Builder strong on steel frames |

Builder strong on steel frames

John HartContractor William Green is building a home on Gold Country Drive off of Pleasant Valley Road and near Lake Wildwood. Here he displays the steel studs holding the heating system and water heater in the garage of the home. The walls of the home are also made of the steel beams not wood.
ALL | GrassValleyArchive

This is the first in a periodic series on different types of construction in Nevada County.

Your father’s Oldsmobile could be in Will Green’s garage.

Or in the dining room walls.

Green, owner of William Green Construction, has finished building his first steel-frame construction house. The metal used to frame the house is recyclable and “could contain some Toyotas,” Green quipped.

Green, who used to do high-end remodels in the Bay Area before he moved to Nevada County two years ago, had an epiphany one day when he was keeping the homefires burning.

“I was throwing 2-by-4s from a construction site into the fire because they burn more quickly than anything,” Green recalled.

Green wondered if that made sense for homes in sunny – and often excessively dry – California to be made out of such flammable material.

“I grew up in Europe and we don’t have wood houses,” said the Worcestershire, England native.

Green chose a gently sloping lot in Wildwood Ridge near Lake Wildwood.

Aside from being nearly fireproof, “you can’t say the house is fireproof because there is a little bit of wood (the trim) and there will be furniture inside,” Green explained. Steel doesn’t rot or get mold and is not prone to termites, he said.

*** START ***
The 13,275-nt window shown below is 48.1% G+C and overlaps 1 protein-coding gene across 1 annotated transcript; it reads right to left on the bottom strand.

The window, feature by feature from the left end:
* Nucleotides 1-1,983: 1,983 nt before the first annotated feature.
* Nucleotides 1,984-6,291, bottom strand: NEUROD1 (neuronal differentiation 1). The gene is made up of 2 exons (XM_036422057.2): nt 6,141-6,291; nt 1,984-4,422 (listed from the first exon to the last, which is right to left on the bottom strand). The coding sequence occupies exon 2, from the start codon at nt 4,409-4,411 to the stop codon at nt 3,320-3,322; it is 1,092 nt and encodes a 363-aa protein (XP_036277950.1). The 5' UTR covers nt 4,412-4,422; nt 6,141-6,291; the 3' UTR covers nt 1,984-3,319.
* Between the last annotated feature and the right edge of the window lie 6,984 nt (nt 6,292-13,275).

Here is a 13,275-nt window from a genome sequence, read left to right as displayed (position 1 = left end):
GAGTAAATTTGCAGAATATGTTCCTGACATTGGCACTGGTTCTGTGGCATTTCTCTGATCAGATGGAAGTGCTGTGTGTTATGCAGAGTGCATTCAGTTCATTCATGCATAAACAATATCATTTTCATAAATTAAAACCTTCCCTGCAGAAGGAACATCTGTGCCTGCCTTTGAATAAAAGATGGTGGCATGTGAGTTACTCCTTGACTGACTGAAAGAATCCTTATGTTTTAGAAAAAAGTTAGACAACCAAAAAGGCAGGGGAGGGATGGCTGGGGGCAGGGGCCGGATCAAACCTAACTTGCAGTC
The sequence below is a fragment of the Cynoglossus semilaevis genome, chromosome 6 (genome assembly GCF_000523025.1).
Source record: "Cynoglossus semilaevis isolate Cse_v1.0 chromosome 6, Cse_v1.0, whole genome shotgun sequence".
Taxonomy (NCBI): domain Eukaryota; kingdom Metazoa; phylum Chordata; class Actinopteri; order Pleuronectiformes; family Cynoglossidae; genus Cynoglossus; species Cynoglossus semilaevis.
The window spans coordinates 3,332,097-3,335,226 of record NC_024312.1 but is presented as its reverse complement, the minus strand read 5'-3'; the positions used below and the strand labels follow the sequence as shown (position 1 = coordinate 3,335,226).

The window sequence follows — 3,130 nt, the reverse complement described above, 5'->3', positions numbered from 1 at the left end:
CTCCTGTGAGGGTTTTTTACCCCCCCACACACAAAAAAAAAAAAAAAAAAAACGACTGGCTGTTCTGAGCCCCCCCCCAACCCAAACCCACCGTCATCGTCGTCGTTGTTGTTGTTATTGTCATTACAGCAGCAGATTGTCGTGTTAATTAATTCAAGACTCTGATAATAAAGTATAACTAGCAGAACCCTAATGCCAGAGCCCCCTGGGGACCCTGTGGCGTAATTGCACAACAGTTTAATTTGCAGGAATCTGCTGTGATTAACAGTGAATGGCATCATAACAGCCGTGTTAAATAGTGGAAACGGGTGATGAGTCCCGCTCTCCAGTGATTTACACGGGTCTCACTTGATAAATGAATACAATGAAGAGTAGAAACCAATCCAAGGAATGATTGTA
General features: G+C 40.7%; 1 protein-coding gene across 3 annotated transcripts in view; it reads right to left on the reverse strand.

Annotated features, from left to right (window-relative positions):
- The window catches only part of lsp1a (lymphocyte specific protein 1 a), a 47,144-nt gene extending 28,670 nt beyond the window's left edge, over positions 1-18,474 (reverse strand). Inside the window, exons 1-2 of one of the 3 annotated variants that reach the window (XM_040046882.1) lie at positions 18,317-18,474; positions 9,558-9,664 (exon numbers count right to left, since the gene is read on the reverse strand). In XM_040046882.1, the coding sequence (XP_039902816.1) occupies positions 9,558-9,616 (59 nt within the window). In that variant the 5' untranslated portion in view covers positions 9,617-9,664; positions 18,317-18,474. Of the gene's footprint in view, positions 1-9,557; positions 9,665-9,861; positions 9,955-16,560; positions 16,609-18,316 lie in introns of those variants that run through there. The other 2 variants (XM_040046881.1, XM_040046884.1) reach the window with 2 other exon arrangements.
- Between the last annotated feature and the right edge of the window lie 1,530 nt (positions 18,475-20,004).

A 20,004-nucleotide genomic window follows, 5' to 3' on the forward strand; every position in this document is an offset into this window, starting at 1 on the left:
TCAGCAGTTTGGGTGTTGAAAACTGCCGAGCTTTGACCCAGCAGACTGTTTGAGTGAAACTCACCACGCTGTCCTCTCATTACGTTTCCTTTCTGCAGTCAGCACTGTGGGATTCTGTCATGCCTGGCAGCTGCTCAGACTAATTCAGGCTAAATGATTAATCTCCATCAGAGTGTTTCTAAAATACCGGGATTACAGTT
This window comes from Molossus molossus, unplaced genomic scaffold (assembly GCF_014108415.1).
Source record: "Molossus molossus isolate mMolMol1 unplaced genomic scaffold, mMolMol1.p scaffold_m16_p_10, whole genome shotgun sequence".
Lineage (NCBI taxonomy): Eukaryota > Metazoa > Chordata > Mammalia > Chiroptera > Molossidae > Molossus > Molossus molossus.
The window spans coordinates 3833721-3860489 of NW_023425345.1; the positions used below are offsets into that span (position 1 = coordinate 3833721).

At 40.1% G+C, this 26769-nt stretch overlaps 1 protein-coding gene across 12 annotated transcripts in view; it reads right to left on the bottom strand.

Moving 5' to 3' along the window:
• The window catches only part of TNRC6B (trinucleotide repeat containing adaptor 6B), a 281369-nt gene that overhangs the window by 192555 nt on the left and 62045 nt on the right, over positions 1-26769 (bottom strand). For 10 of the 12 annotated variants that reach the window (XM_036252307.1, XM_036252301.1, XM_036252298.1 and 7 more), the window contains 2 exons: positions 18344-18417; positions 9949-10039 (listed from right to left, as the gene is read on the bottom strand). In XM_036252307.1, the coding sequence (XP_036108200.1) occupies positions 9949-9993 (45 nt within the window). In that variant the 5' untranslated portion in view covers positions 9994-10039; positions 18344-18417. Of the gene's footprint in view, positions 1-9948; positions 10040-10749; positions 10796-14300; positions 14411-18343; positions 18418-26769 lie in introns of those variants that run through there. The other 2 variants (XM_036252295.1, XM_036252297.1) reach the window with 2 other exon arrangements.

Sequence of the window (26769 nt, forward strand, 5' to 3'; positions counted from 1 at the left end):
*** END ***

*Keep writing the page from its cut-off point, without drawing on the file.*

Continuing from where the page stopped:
However, it can rust if water gets inside, he added.

Bill Litchfield, owner of Bill Litchfield Construction in Grass Valley, started using steel framing in commercial building about 25 years ago, “because we were getting some pretty good economies out of it. It’s cheaper in commercial construction than wood, and it has better structural capabilities than wood does,” Litchfield said.

Another advantage of steel framing is more open space inside a building, Litchfield said. Builders can place an 80-foot-long steel span with no interior supporting posts.

“You walk into the building and you don’t have to arrange everything around those posts,” Litchfield said. “It gives you more flexibility inside.”

Flexibility is something people question when it comes to steel-frame construction.

Nevada County is in a seismic 3 zone, and all types of construction has to be engineered to those standards and, thus, flexible enough, said Barbara Bashall, executive director of the Nevada County Contractors’ Association.

Steel-frame construction is more common in Southern California and, especially, in Las Vegas, Nev., Bashall said.

“All those houses have steel frames,” she said.

In Nevada County, Litchfield has used steel framing in the Clydesdale Commerce Center in Whispering Pines, Sierra Group Exhibits in the Loma Rica Center near the airport and the Grass Valley Police station.

“I have lots of them,” Litchfield said about steel-frame buildings in Nevada County.

The Quail Ridge Senior Living, a series of handsome new buildings on Sutton Way and Dorsey Drive, is made of light-gauge construction, and Litchfield ticks off the advantages.

It’s half as expensive as framing in wood, and “it’s stable, it’s straight, doesn’t warp, twist or bend like wood does,” Litchfield said.

And it’s light, he said.

“The people assembling it can lift more pieces of it at a time,” so it cuts down on labor costs, Litchfield said.

Green used a flexible metal to create curved interior walls, something very difficult to do with wood.

Neither Green nor Litchfield could offer a per-square-foot cost, comparing steel framing over wood framing.

“Everyone in our business hates to give square-footage prices, because is there no typical construction,” Litchfield said. “There’s so much variation in floor plan, features like five bay windows, that it’d be hard to quote prices.”

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